Search Results: "Antonin Kral"

19 April 2013

Rog rio Brito: Some recent Debian activities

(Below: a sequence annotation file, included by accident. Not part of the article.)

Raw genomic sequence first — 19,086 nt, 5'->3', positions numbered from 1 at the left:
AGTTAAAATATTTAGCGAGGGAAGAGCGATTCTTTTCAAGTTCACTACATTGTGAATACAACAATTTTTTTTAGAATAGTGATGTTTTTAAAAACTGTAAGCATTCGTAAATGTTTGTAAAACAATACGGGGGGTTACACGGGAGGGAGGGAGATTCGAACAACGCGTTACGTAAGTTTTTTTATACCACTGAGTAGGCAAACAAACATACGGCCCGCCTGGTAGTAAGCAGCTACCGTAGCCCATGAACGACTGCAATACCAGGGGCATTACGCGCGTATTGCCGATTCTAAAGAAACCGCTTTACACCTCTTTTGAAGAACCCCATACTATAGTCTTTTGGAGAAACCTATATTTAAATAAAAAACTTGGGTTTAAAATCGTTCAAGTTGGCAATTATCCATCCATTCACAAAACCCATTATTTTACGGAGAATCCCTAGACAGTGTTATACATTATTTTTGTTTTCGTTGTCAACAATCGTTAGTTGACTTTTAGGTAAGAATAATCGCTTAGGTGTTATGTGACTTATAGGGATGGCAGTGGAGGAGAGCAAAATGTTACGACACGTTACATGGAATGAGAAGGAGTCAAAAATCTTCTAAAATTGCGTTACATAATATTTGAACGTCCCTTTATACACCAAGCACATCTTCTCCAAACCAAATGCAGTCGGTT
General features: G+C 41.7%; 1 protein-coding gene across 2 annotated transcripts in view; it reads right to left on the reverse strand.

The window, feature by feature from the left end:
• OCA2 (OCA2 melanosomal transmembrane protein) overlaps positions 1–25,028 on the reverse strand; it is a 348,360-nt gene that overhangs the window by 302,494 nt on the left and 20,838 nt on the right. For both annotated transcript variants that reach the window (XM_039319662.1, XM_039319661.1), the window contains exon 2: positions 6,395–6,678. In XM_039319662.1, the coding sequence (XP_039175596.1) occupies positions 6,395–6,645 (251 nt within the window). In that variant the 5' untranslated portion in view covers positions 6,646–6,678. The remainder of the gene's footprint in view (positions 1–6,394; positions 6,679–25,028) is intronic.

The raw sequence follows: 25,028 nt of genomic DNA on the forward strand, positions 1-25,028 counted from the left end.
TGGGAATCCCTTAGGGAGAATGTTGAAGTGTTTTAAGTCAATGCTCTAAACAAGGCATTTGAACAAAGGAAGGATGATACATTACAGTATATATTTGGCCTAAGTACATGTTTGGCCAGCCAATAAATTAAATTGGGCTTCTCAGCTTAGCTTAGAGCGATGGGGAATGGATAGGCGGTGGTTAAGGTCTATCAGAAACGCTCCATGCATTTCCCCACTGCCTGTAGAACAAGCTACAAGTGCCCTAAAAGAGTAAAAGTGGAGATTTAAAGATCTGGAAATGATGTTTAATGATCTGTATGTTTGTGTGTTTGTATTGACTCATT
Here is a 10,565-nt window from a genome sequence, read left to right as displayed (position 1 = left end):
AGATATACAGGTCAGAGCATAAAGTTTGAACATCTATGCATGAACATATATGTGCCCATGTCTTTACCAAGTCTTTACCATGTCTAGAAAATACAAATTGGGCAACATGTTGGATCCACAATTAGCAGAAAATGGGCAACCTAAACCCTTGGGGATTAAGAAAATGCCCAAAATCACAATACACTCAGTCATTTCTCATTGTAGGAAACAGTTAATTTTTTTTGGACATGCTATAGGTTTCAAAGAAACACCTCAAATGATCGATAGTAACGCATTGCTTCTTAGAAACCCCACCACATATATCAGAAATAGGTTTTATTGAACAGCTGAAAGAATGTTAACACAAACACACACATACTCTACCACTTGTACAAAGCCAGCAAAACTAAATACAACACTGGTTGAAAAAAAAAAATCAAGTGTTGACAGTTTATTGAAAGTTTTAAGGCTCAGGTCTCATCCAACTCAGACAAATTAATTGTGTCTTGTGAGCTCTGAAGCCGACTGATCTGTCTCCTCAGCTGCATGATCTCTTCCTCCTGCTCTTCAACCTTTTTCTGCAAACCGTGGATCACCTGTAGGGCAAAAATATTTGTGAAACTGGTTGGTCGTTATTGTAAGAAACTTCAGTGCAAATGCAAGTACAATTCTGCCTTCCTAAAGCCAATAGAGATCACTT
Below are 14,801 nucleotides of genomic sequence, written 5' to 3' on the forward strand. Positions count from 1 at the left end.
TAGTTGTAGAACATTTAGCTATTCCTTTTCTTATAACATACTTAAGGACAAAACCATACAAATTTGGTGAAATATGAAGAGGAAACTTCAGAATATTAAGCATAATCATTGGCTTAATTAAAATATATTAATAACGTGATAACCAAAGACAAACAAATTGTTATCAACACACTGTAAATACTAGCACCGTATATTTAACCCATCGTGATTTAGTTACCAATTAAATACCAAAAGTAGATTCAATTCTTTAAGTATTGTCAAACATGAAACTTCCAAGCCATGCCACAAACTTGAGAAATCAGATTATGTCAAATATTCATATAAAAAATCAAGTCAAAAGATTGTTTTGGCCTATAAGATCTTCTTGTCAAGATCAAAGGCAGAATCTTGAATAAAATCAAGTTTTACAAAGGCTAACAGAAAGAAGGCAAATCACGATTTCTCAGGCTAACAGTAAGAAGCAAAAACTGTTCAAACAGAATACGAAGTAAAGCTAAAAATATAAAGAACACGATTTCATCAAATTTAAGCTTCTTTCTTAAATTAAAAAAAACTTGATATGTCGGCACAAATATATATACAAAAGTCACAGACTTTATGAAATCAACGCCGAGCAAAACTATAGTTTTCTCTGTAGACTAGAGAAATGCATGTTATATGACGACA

I have been occasionally working on some Debian-related tasks. Chrony One of those was to get chrony is a slightly better shape, by using, at least, a patch system (indeed, I "modernized" its packaging with the format "3.0 (quilt)"), put it in a git repository and would like to receive some comments on what I have so far. The bug Debian bug #694690 contains a very brief description of my intentions and of the problems that I see in the current package. IMVHO, it is a very nice NTP client and server and it could even be used as the default for Debian, once it gets in shape. There is at least another high-profile distribution, namely Fedora, that switched to chrony as its default NTP software. We can certainly take a look at what they are doing and join forces here. MongoDB Another package where I spent some time was with mongodb: MongoDB is a tricky package that is only built for 2 arches: amd64 and i386. The version in unstable for i386 was 2.0.x (roughly the same as for wheezy), which the version in unstable for amd64 was 2.4.1, which has many features that 2.0 lacks. The packaging of it is a bit tricky, since the source tree has bazillion embedded/convenience libraries (e.g., Google's v8, Mozilla's spidermonkey, BOOST, Google's Snappy, PCRE 3 etc.). Up to version 2.4.1-2, it used all these convenience copies, which is of course, a problem for a distribution like Debian. I changed part of the build process to use the libraries that we already have in Debian and, as Antonin Kral uploaded this newer version, unsurprisingly the binary packages are smaller (especially if you take into account that a handful of the libraries may already be installed on the system). A few hours later, Antonin uploaded a new upstream version, which means that we now have better MongoDB packages to play with. I am, in fact, really playing with MongoDB as my first NoSQL database, since 10gen is giving an introductory course on how it works and my motivation was to get what we have in Debian in shape for the course. You can say that I am a firm believer of the "eat your own dogfood" principle. Regarding MongoDB only being built for i386 and amd64, the BTS has a patch to enable building for kFreeBSD, but the patch is for the 2.0 series and the code has changed so drastically in relation to the 2.4 series that there is no hope of it applying. It would be super nice to have MongoDB working on kFreeBSD and on HURD also, though. nocache There is a very nice command line program called nocache that was packaged by Dmitry Smirnov (and just approved by the FTP masters!) whose packaging I briefly reviewed per Dmitry's request and this is an amazing utility whose purpose is to bypass/minimize file system caching for a program. This is especially useful when you are making backups (reading lots of files that would, otherwise, fill the filesystem cache, even if they are not used frequently) or if you are just streaming one file (possibly larger than the system's RAM) to another computer and you have no need to use the file immediately after that. It performs its job by using the LD_PRELOAD mechanism and using posix_fadvise's flag POSIX_FADV_DONTNEED for the files that will be touched. Post note Oh, just one aside: for the readers of Debian Planet and other aggregation services which are not Debian Developers/Maintainers, I contributed to these packages without being the maintainer of them, just scratching some itches and contributing back what I produced.